European authorities are seizing record quantities of cocaine, according to a report by the European Union drugs agency published on Tuesday.
The European Monitoring Centre for Drugs and Drug Addiction (EMCDDA) said the availability of drugs in Europe is on the rise, partly fuelled by new distribution methods and the “Uberisation” of the drugs trade.
The agency also said the purity of the cocaine seized has reached its highest level in a decade.
According to the most recently available data, EU authorities seized 140 tonnes of cocaine in 2017, the highest level ever recorded and twice as much as in 2016. Prices, on the other hand, have remained stable at retail level ranging from $54 a gram in the United Kingdom to $117 a gram in Sweden.
While raw survey data – which comes from local agencies across EU countries, Norway and Turkey – doesn’t show evidence of increased use, other indicators suggest that consumption may also be on the rise.
“For example, we see from wastewater data that metabolised cocaine increased in 22 of the 38 cities [for which] we had data. So that suggests its possible use is also increasing,” Andre Noor, head of sector, trends and analysis at the agency’s public health unit told Al Jazeera. Surveys aren’t carried out every year, he added.
The largest quantities of cocaine were seized in Belgium (45 tonnes) and Spain (41 tonnes), marking a diversification of routes.
“The trafficking line, routes, are more multifaceted than before,” the agency’s director, Alexis Goosdeel, told journalists on Tuesday.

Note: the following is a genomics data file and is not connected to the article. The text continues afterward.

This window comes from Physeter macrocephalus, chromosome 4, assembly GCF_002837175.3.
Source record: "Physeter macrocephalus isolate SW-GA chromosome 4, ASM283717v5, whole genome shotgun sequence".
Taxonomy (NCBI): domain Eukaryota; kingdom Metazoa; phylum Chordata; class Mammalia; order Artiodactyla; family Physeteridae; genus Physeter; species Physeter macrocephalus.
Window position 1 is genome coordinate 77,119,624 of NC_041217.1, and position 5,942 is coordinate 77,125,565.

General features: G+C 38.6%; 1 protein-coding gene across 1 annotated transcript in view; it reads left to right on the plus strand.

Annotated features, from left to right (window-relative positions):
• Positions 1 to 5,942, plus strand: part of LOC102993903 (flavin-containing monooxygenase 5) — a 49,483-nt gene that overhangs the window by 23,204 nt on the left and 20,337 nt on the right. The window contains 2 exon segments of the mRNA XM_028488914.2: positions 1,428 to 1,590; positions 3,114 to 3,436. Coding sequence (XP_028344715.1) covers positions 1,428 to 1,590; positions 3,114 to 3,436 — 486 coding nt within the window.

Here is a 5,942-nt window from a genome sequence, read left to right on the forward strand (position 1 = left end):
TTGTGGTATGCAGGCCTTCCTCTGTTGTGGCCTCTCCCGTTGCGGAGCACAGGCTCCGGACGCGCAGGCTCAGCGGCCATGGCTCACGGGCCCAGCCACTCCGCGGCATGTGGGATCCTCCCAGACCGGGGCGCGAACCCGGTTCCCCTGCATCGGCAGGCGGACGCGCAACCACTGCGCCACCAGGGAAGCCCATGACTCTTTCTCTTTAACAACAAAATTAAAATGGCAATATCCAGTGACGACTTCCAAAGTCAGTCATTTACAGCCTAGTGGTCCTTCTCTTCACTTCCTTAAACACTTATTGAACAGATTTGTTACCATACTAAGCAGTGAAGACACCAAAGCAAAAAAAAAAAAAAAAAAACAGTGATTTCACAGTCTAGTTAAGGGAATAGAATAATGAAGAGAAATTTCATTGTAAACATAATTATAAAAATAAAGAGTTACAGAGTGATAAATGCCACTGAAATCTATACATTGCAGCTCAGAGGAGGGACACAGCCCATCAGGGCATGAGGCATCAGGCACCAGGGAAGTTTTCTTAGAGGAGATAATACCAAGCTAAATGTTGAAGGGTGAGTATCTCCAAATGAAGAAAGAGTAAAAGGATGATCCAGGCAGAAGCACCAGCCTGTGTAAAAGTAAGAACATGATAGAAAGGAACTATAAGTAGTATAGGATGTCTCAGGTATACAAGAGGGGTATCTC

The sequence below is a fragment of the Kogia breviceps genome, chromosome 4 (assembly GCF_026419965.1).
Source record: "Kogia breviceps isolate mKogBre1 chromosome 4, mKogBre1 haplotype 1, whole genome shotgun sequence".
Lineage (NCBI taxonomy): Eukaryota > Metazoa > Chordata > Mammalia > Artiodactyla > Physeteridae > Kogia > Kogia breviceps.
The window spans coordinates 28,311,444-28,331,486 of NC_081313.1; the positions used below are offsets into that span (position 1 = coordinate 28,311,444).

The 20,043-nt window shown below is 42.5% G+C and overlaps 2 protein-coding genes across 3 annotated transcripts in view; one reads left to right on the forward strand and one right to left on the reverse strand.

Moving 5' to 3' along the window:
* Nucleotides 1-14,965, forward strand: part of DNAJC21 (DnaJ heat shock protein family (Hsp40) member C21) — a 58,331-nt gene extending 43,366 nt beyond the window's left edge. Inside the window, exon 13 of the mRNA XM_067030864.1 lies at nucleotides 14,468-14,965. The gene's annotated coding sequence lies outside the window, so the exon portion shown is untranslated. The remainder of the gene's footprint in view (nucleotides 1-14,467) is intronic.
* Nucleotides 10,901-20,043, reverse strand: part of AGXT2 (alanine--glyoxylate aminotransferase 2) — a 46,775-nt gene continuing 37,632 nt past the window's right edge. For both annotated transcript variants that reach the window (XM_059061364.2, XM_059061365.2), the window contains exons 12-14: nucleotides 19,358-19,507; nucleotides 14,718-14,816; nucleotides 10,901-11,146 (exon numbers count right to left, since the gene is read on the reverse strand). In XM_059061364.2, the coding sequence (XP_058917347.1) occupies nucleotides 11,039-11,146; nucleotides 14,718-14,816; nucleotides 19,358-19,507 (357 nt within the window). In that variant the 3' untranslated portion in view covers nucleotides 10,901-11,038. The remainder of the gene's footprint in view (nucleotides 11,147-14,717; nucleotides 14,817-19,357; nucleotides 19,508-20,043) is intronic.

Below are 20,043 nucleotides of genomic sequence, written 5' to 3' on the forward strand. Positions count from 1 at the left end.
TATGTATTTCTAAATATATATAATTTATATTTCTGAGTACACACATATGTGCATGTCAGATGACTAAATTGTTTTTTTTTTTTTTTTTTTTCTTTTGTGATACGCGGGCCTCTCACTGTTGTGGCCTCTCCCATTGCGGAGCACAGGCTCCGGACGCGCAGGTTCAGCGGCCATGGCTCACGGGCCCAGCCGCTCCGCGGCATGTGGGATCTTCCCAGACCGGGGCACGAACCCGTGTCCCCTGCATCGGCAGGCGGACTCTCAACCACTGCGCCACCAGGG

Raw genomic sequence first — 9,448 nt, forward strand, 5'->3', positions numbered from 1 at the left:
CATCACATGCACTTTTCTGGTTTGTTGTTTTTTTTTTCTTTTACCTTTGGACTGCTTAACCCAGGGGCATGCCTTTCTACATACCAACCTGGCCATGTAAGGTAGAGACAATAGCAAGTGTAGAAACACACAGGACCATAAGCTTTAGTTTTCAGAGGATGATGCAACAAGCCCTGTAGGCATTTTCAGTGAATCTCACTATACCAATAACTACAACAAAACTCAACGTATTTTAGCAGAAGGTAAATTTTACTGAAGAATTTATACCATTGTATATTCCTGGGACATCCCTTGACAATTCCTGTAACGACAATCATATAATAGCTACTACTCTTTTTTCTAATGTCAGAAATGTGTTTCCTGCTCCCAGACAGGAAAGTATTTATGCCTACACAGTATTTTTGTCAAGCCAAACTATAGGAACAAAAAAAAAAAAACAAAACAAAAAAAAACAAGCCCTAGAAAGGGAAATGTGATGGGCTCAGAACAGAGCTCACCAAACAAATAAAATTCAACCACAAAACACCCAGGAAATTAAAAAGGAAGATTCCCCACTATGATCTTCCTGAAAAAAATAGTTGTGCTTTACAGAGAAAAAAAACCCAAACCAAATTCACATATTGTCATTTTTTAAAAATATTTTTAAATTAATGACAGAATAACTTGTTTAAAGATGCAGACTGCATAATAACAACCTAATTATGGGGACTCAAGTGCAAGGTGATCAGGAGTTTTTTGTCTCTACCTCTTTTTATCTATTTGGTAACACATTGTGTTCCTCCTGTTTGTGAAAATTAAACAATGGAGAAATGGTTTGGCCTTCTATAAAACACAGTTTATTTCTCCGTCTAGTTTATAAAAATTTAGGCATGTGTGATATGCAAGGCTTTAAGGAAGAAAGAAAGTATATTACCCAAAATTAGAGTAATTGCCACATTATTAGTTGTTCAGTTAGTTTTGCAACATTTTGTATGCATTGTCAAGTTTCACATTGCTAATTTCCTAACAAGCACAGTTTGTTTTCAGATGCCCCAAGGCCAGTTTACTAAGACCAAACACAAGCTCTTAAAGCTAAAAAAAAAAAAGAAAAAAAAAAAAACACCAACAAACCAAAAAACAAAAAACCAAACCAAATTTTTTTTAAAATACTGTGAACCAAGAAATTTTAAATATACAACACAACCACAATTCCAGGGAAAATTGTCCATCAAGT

Until four years ago, more than 50 percent of cocaine confiscations took place in Spain, but countries such as Turkey have registered an increase in recent years.
“There are some suspicions that part of the cocaine that is arriving in Europe today [does not have] Europe as the final destination, but other geographic regions like Asia or the Middle East,” Goosdeel said.
Increasingly, trafficking takes place through ports using shipping containers. The port of Antwerp in Belgium is a major hub for cocaine smuggling, the report said.
Goosdeel pointed out there had been an increase in the production of cocaine in Colombia, which remains the world’s top producer, while the use of new retail methods is increasingly widespread.
“What we see is that, more and more, the internet, and notably the Darknet is used for buying and selling drugs,” Goosdeel said. While this market is still relatively small, its share doubles year on year, he added.
“Today there is a much more systematic and organised way of using the internet, and that is part of increasing competition.”
This increased competition has led to what the report calls an “Uberisation” of the cocaine trade in which “sellers compete by offering additional services such as fast and flexible delivery options”.